So… Bluetooth. It’s everywhere now. Well, everywhere except Fedora. Fedora does, of course support bluetooth. But even the most common workflows are somewhat spotty. We should improve this.
To this end, I’ve enlisted the help of the Don Zickus, kernel developer extrordinaire, and Adam Williamson, the inimitable Fedora QA guru. The plan is to create a set of user tests for the most common bluetooth tasks. This plan has several goals.
First, we’d like to know when stuff is broken. For example, the recent breakage in linux-firmware. Catching this stuff early is a huge plus.
Second, we’d like to get high quality bug reports. When things do break, vague bug reports often cause things to sit in limbo for a while. Making sure we have all the debugging information up front can make reports actionable.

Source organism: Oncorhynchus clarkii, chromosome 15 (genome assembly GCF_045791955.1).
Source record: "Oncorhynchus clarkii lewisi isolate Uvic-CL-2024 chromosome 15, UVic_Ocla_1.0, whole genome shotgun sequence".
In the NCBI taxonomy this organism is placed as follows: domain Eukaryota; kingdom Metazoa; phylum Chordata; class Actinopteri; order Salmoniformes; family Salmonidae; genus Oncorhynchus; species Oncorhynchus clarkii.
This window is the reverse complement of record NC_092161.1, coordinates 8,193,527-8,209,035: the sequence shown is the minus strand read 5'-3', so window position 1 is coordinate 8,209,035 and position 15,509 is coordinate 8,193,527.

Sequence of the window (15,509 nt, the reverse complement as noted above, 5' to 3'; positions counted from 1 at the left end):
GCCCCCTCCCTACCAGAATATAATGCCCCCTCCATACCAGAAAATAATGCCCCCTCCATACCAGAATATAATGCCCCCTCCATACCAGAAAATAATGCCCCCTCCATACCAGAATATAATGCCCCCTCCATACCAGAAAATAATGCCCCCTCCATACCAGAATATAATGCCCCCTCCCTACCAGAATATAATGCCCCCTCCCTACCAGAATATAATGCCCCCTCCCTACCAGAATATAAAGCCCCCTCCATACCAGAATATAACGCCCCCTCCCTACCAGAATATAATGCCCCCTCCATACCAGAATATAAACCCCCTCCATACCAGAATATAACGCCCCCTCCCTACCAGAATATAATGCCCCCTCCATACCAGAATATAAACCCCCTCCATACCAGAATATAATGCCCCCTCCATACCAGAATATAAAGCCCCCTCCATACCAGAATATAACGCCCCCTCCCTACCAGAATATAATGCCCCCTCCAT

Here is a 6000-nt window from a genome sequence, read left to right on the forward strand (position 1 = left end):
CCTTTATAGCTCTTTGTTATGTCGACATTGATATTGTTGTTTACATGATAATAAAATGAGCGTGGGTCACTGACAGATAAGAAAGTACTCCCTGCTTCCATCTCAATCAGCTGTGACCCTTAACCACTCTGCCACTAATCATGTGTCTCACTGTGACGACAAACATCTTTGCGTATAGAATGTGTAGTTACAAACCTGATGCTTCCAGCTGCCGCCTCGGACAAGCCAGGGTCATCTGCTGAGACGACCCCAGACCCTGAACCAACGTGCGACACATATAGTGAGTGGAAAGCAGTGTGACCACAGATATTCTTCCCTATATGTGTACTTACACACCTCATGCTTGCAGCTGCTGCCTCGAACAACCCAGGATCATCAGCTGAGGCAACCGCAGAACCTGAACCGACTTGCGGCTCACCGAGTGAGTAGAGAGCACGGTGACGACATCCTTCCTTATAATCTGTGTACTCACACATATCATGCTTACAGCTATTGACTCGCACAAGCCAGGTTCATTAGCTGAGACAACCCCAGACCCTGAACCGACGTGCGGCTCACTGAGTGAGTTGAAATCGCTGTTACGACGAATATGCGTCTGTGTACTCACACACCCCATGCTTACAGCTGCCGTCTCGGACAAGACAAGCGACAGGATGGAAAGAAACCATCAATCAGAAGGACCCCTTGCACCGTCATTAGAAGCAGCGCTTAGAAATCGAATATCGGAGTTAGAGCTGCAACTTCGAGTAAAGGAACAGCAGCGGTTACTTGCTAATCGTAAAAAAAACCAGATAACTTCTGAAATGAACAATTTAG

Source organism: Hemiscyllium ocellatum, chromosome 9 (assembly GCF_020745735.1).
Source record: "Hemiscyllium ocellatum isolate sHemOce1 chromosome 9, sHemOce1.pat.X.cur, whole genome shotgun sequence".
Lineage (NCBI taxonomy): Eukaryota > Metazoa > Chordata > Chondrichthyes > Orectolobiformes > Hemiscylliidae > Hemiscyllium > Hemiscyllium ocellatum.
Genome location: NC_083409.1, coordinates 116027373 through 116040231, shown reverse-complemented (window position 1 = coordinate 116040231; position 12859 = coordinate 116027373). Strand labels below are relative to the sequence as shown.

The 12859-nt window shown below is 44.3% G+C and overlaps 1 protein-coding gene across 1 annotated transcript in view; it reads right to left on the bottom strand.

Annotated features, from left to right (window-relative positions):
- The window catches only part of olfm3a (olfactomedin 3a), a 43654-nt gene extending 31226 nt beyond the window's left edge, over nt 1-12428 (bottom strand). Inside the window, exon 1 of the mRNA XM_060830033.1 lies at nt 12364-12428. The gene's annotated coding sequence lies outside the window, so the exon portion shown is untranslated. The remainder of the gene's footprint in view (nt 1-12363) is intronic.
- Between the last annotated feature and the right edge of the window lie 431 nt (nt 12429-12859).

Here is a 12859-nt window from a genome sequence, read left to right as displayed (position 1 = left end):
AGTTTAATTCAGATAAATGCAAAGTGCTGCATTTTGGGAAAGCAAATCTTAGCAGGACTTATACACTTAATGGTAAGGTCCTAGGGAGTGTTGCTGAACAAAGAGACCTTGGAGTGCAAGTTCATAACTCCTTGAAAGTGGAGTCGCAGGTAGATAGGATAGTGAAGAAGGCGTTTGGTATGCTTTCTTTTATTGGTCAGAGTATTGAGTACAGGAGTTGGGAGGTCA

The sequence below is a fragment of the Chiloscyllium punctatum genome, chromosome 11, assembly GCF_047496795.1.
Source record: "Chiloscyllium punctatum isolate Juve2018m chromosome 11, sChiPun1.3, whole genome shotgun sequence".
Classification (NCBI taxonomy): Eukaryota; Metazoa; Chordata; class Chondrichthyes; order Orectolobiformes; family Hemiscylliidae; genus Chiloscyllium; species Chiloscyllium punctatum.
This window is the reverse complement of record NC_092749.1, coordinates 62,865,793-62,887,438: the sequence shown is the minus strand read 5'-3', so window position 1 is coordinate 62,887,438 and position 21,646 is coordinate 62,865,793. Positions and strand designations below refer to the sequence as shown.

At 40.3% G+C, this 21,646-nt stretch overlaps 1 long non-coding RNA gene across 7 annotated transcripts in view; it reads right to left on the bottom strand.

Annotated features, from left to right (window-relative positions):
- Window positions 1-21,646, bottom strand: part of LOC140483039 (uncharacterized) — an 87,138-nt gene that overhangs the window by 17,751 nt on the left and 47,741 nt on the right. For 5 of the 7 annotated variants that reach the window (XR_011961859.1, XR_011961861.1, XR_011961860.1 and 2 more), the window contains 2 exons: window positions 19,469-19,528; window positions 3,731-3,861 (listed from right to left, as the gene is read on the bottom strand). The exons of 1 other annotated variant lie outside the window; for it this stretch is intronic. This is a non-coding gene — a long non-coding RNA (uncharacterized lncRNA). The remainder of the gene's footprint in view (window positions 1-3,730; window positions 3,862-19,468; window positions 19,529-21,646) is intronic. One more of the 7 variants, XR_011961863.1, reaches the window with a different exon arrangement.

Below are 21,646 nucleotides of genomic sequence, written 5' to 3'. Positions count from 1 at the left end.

Third, we’d (eventually) like to block a new Fedora release if major functionality is broken. We’re obviously not ready for this step yet. But once the majority of workflows work on the hardware we care about, we need to ensure that we don’t ship a Fedora release with broken code.
To this end we are targeting three workflows which cover the most common cases:
For more information, or to help develop the user testing, see the Fedora QA bug. Here’s to a better future!